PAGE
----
That’s the extent of the MacArthur Amendment’s requirements. It doesn’t instruct the Secretary of HHS to issue substantive guidelines about what kinds of evidence must be submitted in support of waiver requests, or to explain how these different options will be traded off against each other. That is, it is entirely possible that a state may reduce average premiums (satisfying option i) by decreasing enrollment (defeating option ii) and specifically by hiking premiums for individuals with pre-existing conditions (defeating option iv). And in that event, it appears the state would be entitled to a waiver under the plain terms of the statute. 

Ultimately, the bill tells the Secretary to do exactly one thing: specify the time and manner in which applications are to be submitted. How rigorous do we expect this process to be? Tim Jost argues that “Essentially, any state that wanted a waiver would get one.”

A key problem with the MacArthur Amendment is that the third set of waivers, allowing insurers to charge people with pre-existing conditions more only if states provide additional financial resources to those people, immediately poses difficult funding challenges. As I’ve already discussed, states have a history of underfunding high-risk pools for the population of people with pre-existing conditions, and many sick people go without needed care as a result. Because the AHCA appropriates fewer financial resources for states than experts estimate would likely be necessary to cover this population, these waivers are highly controversial.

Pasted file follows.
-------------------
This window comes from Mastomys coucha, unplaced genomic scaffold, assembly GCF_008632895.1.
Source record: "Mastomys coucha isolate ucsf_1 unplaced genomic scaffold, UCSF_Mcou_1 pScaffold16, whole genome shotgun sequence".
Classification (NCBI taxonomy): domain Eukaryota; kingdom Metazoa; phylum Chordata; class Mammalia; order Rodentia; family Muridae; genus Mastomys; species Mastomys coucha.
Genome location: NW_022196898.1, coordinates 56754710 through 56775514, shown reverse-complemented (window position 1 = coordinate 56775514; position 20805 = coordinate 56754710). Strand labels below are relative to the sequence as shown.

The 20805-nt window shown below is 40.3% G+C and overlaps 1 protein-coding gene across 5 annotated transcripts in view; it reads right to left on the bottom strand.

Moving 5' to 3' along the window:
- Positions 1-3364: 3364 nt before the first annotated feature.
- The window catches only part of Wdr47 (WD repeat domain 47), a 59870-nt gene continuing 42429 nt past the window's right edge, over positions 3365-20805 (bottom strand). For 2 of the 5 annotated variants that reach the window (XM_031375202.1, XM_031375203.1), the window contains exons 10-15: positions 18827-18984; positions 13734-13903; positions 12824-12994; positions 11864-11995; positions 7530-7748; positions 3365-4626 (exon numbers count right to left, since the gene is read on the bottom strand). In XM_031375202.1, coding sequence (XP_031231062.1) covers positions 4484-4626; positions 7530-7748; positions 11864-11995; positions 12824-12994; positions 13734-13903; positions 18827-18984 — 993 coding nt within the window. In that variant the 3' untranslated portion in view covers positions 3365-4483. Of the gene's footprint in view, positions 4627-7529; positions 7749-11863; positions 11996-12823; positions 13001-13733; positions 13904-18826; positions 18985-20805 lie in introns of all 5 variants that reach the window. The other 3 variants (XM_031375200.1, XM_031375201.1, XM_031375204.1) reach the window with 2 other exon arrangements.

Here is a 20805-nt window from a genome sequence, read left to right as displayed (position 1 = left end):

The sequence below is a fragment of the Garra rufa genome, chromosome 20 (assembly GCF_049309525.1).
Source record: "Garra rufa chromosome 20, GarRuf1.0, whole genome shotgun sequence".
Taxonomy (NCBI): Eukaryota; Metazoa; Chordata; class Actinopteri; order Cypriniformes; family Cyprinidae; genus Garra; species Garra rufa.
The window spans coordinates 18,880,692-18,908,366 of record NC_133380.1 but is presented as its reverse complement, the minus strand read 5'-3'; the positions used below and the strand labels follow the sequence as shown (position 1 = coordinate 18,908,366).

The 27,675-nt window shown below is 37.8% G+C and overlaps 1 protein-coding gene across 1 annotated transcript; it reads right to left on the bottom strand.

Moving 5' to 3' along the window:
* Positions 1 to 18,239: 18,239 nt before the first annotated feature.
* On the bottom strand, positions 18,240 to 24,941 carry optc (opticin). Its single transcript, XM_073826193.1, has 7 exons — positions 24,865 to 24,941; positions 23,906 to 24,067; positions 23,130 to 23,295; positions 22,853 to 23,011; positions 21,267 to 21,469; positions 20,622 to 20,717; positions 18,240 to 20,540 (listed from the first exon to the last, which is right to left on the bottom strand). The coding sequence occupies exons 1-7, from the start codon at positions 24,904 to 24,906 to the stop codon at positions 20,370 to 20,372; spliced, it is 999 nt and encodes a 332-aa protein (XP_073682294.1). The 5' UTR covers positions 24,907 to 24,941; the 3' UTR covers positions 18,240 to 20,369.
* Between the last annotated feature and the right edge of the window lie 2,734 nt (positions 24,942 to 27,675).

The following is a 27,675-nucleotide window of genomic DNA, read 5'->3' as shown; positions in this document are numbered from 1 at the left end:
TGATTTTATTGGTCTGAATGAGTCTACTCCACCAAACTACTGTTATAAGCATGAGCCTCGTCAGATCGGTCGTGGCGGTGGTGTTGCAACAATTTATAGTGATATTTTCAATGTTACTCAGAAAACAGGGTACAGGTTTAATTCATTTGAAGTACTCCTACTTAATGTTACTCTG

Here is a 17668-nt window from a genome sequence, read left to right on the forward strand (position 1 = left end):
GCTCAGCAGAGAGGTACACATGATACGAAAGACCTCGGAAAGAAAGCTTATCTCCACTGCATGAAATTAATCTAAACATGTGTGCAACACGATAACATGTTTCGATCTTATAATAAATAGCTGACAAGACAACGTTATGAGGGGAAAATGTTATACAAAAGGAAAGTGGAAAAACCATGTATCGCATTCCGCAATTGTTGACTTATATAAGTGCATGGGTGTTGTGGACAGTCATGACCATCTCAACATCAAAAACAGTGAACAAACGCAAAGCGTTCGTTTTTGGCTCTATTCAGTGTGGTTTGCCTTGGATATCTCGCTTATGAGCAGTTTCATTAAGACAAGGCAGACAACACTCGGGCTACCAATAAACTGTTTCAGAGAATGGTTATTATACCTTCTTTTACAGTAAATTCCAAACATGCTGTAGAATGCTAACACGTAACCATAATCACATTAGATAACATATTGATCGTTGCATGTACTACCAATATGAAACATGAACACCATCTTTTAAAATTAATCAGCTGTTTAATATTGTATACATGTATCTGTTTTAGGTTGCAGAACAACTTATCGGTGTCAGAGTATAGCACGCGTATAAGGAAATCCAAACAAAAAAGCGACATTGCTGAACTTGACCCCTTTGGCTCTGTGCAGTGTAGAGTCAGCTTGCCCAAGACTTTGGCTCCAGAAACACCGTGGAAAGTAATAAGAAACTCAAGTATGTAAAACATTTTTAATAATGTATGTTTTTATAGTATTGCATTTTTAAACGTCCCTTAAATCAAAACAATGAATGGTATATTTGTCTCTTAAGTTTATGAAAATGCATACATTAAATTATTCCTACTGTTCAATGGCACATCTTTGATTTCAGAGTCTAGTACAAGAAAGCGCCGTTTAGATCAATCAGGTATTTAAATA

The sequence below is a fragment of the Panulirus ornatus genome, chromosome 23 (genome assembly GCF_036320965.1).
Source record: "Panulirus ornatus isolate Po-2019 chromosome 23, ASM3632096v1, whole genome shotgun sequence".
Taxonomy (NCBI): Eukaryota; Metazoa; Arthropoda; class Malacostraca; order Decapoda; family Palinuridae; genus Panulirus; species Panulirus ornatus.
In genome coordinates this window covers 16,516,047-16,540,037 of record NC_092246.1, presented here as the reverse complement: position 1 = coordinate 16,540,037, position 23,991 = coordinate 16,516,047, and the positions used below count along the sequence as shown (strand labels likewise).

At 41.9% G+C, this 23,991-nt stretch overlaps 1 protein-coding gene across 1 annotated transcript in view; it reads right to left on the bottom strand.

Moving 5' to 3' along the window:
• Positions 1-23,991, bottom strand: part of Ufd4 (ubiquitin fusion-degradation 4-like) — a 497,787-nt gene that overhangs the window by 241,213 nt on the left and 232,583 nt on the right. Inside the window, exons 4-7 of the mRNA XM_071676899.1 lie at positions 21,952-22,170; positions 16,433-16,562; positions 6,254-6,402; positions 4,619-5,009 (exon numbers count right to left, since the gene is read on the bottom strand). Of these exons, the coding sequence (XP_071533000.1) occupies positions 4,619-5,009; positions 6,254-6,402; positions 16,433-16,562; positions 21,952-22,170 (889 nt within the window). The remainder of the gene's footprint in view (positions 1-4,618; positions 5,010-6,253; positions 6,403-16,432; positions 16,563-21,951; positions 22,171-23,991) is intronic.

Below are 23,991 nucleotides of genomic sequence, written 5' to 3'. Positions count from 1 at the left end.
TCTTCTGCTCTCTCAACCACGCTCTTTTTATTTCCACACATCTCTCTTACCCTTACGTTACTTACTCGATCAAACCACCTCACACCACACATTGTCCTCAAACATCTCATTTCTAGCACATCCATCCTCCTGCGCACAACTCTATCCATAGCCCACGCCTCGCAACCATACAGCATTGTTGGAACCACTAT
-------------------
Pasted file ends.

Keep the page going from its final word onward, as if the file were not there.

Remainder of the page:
Enter the Upton Amendment, which provides $8 billion from 2018-2023 to help meet the needs of those with pre-existing conditions. This is on top of $130 billion, over a decade, which was already included in the AHCA for other purposes, but which now presumably might also be used to help these patients as well. (I set aside here the fact that that sum needs a few extra zeroes to come close to adequately funding high-risk pools, if the waivers turn out to be popular.)